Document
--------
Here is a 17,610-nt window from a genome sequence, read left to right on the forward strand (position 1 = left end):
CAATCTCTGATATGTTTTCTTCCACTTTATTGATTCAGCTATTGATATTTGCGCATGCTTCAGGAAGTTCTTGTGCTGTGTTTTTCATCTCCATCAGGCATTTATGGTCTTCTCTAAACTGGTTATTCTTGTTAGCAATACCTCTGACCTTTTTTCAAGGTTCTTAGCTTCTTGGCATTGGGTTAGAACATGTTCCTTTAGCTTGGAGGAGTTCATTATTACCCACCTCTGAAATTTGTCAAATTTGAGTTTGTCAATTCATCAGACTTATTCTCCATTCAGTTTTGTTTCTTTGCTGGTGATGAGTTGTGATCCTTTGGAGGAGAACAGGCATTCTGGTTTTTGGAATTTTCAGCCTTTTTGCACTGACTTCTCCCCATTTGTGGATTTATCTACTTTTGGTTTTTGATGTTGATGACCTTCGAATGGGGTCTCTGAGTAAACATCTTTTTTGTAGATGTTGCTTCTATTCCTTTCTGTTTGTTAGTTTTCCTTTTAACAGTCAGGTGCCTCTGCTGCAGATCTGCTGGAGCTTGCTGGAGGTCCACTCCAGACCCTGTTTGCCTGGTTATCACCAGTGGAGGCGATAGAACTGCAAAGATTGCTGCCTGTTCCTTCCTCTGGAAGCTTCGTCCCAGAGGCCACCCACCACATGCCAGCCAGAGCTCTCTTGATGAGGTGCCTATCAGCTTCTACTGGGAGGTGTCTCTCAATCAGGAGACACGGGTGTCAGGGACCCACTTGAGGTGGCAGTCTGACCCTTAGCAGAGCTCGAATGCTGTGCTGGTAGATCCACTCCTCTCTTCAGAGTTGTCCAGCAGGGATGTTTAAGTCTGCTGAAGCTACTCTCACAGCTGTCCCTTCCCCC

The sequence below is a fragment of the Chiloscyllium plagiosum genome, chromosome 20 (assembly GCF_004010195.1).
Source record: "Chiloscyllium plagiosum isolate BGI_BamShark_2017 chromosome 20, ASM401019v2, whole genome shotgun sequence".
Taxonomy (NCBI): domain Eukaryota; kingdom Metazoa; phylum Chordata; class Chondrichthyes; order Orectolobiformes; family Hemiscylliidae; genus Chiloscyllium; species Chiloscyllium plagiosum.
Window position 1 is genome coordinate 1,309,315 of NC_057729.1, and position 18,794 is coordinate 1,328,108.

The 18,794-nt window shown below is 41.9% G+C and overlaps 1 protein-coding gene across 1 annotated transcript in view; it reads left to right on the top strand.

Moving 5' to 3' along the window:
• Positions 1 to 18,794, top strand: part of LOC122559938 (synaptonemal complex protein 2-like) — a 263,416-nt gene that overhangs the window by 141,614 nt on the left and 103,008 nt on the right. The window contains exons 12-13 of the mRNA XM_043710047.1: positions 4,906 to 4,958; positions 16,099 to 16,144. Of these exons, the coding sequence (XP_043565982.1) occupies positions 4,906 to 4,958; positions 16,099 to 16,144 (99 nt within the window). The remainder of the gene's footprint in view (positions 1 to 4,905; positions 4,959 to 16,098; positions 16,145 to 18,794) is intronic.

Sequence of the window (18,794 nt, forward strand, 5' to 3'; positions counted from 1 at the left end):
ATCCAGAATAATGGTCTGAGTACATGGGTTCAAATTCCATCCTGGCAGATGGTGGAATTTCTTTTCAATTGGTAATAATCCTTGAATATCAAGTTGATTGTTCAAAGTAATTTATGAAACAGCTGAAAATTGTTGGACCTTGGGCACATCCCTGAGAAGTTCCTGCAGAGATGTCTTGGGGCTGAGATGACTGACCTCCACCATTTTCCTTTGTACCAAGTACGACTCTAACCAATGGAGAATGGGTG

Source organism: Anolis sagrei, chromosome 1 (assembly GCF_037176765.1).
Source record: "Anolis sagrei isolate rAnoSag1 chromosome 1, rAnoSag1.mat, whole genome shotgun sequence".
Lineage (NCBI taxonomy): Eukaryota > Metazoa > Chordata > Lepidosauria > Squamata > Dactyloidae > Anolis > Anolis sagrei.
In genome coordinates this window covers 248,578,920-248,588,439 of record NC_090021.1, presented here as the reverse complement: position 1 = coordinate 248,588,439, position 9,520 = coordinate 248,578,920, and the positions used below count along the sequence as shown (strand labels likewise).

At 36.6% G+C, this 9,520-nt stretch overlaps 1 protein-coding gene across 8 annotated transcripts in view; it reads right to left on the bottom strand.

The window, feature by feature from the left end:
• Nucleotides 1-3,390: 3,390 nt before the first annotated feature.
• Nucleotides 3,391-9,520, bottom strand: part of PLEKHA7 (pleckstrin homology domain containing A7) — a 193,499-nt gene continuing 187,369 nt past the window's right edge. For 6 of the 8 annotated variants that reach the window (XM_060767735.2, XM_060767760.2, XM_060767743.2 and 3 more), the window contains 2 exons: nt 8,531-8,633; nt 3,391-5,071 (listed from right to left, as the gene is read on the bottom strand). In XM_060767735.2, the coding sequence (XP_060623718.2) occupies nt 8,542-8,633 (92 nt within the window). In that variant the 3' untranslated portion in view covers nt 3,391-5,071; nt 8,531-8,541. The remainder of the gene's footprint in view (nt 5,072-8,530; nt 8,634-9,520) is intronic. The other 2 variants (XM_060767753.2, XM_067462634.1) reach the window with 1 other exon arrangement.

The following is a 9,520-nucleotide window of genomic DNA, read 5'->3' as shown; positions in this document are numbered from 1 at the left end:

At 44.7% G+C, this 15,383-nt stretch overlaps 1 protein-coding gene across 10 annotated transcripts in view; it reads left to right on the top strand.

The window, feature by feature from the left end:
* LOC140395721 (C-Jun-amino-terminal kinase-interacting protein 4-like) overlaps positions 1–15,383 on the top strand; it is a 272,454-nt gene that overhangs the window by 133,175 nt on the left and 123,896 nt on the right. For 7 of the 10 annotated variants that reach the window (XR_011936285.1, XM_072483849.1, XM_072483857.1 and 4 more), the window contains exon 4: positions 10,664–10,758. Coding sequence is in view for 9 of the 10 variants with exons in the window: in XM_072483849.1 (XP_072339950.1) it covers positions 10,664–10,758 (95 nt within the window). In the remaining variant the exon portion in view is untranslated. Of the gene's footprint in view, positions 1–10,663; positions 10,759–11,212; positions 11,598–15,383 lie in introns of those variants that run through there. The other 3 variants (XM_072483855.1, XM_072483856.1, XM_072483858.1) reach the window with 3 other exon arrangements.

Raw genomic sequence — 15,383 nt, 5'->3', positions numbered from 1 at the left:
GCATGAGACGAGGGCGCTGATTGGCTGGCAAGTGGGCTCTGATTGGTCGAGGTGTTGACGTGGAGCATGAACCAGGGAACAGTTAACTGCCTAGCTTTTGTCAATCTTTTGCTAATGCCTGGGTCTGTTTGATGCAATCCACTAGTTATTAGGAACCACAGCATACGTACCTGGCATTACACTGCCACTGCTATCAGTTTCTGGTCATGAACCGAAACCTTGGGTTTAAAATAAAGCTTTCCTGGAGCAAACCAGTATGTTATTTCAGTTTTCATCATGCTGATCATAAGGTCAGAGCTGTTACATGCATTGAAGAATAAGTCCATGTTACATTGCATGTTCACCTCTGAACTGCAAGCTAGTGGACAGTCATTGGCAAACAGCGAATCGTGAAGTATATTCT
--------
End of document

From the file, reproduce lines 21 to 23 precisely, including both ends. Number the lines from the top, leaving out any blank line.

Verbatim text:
At 44.7% G+C, this 15,383-nt stretch overlaps 1 protein-coding gene across 10 annotated transcripts in view; it reads left to right on the top strand.

The window, feature by feature from the left end:
* LOC140395721 (C-Jun-amino-terminal kinase-interacting protein 4-like) overlaps positions 1–15,383 on the top strand; it is a 272,454-nt gene that overhangs the window by 133,175 nt on the left and 123,896 nt on the right. For 7 of the 10 annotated variants that reach the window (XR_011936285.1, XM_072483849.1, XM_072483857.1 and 4 more), the window contains exon 4: positions 10,664–10,758. Coding sequence is in view for 9 of the 10 variants with exons in the window: in XM_072483849.1 (XP_072339950.1) it covers positions 10,664–10,758 (95 nt within the window). In the remaining variant the exon portion in view is untranslated. Of the gene's footprint in view, positions 1–10,663; positions 10,759–11,212; positions 11,598–15,383 lie in introns of those variants that run through there. The other 3 variants (XM_072483855.1, XM_072483856.1, XM_072483858.1) reach the window with 3 other exon arrangements.